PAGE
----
# How to show a number is irrational with this approach?

I read on MathOverflow the following:

"The number of proofs that we have of showing some numbers are irrational are very limited. We either show a number $$α$$ is irrational because it is algebraic of degree greater than one (by exhibiting an irreducible polynomial $$f$$ of degree greater than one $$f(α)=0$$)."

An algebraic number is a number that is a root for a polynomial with integers coefficients. What is an algebraic number of degree greater than one?

How do we show an "irreducible polynomial $$f$$ of degree greater than one $$f(α)=0$$" (a non-constant polynomial such that $$\alpha$$ is a root for it?)

Is there some literature that show that some number is irrational with this approach? Maybe a link on the internet or a book that show exactly this?

• For example, let $f(x)=x^2-2$ then $f$ is an irreducible polynomial of degree greater than one and $f(\pm\sqrt{2})=0$ hence $\pm\sqrt{2}$ are irrational numbers. Oct 17, 2019 at 21:02
• I thought that the definition of an algebraic number was any number that is a root of a polynomial with integer coefficients. Why did you write "can't be?" Oct 17, 2019 at 21:33
• @MichaelTuchman I've fixed. Thanks! Oct 17, 2019 at 21:48
• Normally, I'm not such a nitpicker, but in this case the entire meaning was changed to its opposite. Oct 18, 2019 at 1:18

An algebraic number is a number that is a root of a polynomial with integer coefficients (and not all coefficients $$0$$).

If it is a root of such a polynomial that has degree $$d$$ and is irreducible over the rationals, then it can't be the root of any polynomial with integer coefficients (not all $$0$$) and degree less than $$d$$. This is because if $$z$$ is a root of two polynomials $$f$$ and $$g$$, then it is a root of $$\gcd(f,g)$$, which is a polynomial that divides both $$f$$ and $$g$$. In that case we say the number is algebraic of degree $$d$$.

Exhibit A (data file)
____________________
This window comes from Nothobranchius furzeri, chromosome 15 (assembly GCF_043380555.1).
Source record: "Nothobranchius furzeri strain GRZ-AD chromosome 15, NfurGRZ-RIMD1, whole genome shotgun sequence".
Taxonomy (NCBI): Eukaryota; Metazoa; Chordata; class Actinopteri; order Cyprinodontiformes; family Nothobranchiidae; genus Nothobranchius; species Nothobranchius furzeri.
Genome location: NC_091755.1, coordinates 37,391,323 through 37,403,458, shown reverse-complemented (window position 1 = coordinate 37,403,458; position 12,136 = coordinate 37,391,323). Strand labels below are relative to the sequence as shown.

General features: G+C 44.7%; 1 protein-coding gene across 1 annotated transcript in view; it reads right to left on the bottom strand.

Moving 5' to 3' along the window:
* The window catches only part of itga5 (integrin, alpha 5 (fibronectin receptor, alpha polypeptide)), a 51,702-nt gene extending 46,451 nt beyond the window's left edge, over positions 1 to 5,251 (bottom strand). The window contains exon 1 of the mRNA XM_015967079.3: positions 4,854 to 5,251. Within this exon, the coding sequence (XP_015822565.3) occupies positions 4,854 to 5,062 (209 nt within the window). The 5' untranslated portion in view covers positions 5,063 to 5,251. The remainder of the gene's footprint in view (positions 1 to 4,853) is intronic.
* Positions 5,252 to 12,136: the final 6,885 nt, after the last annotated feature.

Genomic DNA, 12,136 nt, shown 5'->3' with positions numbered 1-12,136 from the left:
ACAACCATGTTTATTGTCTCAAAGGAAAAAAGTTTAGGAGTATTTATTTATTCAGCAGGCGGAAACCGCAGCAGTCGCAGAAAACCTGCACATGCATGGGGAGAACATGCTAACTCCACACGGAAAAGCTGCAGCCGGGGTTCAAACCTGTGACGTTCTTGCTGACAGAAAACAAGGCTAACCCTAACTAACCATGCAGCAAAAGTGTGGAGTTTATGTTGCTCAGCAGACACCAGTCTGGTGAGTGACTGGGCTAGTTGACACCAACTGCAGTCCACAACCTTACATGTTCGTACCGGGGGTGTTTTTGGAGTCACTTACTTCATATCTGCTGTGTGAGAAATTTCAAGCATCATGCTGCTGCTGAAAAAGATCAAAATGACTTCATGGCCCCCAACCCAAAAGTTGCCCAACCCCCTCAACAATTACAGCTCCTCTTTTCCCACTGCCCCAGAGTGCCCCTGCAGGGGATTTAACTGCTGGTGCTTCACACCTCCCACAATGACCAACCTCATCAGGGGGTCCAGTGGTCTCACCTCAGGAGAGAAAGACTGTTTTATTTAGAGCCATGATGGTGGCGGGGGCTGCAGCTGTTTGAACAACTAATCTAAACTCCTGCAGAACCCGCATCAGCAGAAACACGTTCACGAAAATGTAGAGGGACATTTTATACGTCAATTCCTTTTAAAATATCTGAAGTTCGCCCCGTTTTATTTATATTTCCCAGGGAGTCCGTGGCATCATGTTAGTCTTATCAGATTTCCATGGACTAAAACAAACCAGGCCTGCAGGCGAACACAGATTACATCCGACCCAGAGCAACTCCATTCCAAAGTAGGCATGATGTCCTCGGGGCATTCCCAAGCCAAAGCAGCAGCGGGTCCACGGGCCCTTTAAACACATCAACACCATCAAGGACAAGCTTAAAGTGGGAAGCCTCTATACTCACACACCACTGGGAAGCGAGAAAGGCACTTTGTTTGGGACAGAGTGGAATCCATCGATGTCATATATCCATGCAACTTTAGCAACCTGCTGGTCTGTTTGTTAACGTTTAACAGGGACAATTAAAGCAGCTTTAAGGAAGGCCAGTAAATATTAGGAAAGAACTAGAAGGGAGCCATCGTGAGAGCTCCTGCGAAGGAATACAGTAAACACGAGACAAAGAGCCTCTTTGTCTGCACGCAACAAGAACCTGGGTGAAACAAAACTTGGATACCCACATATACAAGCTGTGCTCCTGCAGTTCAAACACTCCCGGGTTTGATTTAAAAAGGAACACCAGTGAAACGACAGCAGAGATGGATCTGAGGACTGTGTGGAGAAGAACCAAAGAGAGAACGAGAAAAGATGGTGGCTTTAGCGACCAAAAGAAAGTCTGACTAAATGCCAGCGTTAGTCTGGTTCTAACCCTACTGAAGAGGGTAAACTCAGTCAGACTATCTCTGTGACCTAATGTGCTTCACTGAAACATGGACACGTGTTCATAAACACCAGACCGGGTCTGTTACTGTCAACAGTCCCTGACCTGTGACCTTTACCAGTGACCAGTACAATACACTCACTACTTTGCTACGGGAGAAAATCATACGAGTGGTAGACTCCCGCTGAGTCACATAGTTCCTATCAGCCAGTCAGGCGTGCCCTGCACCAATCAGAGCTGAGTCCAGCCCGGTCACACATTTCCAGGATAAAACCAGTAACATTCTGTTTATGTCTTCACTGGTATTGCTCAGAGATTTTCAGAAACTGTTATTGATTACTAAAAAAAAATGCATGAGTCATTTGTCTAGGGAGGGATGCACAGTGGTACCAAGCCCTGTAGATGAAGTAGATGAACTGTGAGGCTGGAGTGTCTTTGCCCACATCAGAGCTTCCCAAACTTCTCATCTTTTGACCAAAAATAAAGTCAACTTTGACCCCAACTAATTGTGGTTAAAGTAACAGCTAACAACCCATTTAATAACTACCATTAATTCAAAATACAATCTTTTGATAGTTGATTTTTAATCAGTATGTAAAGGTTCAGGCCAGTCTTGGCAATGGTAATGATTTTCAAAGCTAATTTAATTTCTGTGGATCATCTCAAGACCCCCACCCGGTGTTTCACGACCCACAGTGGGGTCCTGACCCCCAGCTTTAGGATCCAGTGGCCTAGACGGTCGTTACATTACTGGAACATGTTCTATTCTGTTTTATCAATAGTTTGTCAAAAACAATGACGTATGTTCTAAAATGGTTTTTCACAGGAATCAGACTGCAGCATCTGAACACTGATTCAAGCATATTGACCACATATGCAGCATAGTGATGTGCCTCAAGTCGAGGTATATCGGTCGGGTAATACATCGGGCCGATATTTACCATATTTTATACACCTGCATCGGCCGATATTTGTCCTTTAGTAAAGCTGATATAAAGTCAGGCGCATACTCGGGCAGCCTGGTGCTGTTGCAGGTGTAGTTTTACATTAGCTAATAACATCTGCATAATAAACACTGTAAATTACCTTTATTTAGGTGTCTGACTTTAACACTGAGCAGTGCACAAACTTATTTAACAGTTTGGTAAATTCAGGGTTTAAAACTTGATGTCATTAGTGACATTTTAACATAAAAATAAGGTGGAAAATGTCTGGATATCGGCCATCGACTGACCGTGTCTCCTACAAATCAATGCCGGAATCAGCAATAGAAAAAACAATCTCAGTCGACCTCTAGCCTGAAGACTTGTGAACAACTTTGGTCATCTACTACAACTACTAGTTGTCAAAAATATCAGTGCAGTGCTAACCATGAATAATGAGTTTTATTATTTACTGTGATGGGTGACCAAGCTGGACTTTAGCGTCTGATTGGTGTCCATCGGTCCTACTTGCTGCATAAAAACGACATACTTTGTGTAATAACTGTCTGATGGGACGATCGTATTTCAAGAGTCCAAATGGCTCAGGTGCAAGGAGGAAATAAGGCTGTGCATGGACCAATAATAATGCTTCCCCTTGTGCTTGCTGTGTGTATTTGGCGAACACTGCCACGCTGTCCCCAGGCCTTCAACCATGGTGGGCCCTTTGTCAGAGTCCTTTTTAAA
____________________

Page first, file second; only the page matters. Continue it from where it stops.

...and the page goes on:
In particular, $$z$$ is rational if and only if it is the root of a polynomial of degree $$1$$ with integer coefficients (namely $$z = a/b$$ is a root of $$b z - a$$). So if it is algebraic of degree $$>1$$, it can't be rational.

When you say a number $$z$$ is algebraic, all you know is that there is some polynomial $$P$$ with rational coefficients such that $$P(z)=0$$. The notion of "degree" tells you more: An algebraic number of degree $$d$$ is an algebraic number such that there is some polynomial of degree $$d$$ such that $$P(z)=0$$ and no polynomial of lesser degree having $$z$$ as a root. This polynomial $$P$$ is called the minimal polynomial and has the property that if $$Q(z)=0$$ then $$P$$ divides $$Q$$ evenly.

"Algebraic of degree one" therefore means that $$z$$ satisfies $$az+b=0$$ for some rational $$a,b$$ or, otherwise put, $$z=-b/a$$. This is synonymous with the statement that $$z$$ is rational.

"Algebraic of degree two" turns out to mean - if you examine the quadratic formula - that the number is of the form $$a\pm \sqrt{b}$$ where $$a,b$$ are rational and $$b$$ is not a perfect square. If you want to prove, for instance, that $$\sqrt{2}$$ is an algebraic of degree two, you first note that it is a root of $$x^2-2$$ and then, by whatever machinery you have, show that $$x^2-2$$ is not divisible by any polynomials of lesser degree - so must be the minimal polynomial of $$\sqrt{2}$$. While you could probably show that $$x^2-2$$ is irreducible without any special machinery, in general, it can be fairly difficult to decide if a polynomial is irreducible, though algorithms to do that do exist. Note that since all the rationals have degree one, this implies that $$\sqrt{2}$$ is irrational.

I don't think there's many references to this method of proof in particular, because it's usually taken as a corollary of the theory of field extensions - the comment you refer to is pointing out that algebraic numbers are quite well understood and once we can write a polynomial that a number satisfies, we can situate it inside of a well-developed theory to immediately see that it is irrational.